Editor's Log

July 2000 Issue




Gag Reflex

The perfect pilot may make you sick, but it’s a nice ideal

There’s a pilot I know who is a perfectionist to such an extreme it makes me sick.

You’ll never catch the guy with outdated charts. One time the database on his IFR-approved GPS expired and he wondered if he should fly his entire route by VOR.

He has an IPC every six months, regardless of how much actual instrument time or how many approaches he’s had since the last one. Even though he holds a private license, he attempts to fly to ATP standards at all times. His instructor says he usually succeeds. When he doesn’t he’s depressed for a while.

When it’s time for a BFR, he challenges the instructor to teach him something. Often he ends up teaching the instructor a thing or two as well.

Ask him about the effects of altitude or weight on maneuvering and stall speeds, and he’ll spit out the numbers for his airplane without a pause.

He insists on a well-maintained airplane, even though he grumbles about the cost sometimes. I once caught him flying with a loose screw on the mounting bracket of his auxiliary microphone for several months, but it got fixed at annual.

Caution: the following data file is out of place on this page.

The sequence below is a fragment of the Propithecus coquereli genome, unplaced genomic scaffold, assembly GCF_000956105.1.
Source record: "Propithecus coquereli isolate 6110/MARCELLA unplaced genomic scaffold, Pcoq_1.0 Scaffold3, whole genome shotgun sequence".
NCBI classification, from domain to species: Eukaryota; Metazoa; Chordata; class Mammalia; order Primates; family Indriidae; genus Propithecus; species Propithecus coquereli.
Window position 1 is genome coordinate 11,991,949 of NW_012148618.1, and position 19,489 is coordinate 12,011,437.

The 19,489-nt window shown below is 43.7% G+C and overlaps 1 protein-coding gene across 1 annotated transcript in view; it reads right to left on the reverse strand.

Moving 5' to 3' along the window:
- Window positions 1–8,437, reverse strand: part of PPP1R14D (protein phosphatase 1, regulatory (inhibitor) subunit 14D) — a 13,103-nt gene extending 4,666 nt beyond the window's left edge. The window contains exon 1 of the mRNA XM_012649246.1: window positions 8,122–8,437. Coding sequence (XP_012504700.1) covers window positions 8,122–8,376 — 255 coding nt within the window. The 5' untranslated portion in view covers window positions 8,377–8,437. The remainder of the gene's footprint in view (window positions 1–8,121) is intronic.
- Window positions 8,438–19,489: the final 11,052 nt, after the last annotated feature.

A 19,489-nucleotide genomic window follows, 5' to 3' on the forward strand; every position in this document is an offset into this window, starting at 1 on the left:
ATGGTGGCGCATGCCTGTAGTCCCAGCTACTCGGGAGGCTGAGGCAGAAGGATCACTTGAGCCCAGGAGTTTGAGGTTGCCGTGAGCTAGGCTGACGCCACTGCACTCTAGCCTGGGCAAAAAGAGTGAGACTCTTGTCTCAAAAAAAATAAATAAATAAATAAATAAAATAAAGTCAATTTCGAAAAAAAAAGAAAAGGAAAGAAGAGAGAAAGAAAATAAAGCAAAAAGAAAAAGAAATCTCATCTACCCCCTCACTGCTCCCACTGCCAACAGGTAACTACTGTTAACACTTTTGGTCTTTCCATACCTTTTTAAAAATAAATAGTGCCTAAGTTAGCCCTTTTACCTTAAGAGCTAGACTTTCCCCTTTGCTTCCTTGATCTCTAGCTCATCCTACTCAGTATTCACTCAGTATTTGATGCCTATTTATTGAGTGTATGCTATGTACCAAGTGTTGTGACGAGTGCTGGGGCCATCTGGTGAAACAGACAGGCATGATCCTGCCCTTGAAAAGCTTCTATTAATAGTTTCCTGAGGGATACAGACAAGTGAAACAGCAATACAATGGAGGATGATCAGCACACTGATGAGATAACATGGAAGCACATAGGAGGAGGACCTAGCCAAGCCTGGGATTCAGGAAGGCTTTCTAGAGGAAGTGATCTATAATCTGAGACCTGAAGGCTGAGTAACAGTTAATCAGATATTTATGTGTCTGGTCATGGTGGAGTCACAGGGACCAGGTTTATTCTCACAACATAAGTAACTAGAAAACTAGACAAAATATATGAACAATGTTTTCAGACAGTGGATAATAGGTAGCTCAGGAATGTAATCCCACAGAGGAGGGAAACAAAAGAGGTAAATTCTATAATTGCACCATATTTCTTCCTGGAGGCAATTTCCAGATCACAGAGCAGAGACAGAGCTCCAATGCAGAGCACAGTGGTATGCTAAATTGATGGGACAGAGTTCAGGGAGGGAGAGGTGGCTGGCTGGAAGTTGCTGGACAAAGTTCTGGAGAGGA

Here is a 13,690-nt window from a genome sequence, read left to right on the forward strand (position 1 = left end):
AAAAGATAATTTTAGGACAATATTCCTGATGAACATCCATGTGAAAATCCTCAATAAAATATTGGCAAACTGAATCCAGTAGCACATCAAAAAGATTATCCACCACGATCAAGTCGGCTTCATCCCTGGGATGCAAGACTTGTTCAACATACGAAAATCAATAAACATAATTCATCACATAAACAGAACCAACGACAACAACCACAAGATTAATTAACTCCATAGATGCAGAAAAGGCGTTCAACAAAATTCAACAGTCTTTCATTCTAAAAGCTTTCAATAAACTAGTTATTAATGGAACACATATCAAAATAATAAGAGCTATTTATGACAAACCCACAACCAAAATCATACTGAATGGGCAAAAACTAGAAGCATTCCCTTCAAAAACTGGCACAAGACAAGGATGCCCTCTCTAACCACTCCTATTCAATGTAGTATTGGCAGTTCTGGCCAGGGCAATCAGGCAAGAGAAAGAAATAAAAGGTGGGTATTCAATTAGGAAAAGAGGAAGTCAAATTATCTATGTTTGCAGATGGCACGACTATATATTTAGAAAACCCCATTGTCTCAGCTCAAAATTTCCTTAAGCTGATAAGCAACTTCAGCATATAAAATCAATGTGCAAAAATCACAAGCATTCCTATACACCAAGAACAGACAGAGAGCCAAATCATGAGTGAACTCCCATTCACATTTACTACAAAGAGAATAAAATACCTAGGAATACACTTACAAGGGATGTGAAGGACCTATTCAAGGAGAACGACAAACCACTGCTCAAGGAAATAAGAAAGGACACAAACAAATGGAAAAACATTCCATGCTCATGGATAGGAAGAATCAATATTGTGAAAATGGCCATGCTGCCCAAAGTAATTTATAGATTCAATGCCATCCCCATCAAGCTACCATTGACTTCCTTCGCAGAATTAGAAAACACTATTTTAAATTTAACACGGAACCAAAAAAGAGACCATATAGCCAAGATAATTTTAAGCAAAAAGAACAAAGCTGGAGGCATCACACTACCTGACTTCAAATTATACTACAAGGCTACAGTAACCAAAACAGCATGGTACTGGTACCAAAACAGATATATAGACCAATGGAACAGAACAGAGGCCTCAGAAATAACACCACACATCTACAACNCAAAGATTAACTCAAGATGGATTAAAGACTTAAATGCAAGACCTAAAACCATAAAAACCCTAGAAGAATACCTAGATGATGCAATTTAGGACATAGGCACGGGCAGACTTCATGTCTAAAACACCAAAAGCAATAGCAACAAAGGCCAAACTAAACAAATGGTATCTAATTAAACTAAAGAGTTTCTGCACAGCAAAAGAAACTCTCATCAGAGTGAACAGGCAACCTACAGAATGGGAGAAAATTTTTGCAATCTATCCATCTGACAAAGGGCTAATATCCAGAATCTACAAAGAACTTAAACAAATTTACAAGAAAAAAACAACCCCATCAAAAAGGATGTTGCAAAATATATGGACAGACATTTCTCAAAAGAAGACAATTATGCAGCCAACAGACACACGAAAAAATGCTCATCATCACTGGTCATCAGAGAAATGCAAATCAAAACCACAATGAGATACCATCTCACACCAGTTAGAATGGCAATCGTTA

His preflights are meticulous, although he might tell you that he really ought to stick his head farther up in the gear well to check the linkages just a bit better. Some would call his weather minimums too conservative. He says there aren’t many destinations he thinks are worth dying for.

If he hasn’t flown in a couple of weeks, he says he gets butterflies that would impress even John Lennon (who was known to throw up before going on stage). You’d never know it by looking at his technique. People who fly with him often remark that he flies like someone with 10 times the hours.

He says he’s never intentionally busted an approach minimum, and for some reason you believe it. Then he says he’s only flown a handful of missed approaches, and somehow you believe that too. When he finally says he’s only scrubbed a few flights on account of weather in about 15 years of flying, you wonder what kind of airplane he’s been flying and where he’s been flying it.

His traffic patterns are crisp. Tight enough to be safe, wide enough to accommodate traffic and workload.

If you see yourself in some of these statements, you’ve got what it takes to be a safe pilot. If you see yourself in all of these statements, you, too, would make me sick. If you see yourself in none of these statements, or if you read them and think, “What kind of a wuss is he talking about?” you might want to reconsider your choice of hobbies.

This describes a real person – and one who makes flying as much a part of his life as any non-professional, non-retired pilot can. And sometimes, when I get really thoughtful about flying, aging and my mortality, I think of my wife and kids and say to myself, “I want to be more like him.”


-Ken Ibold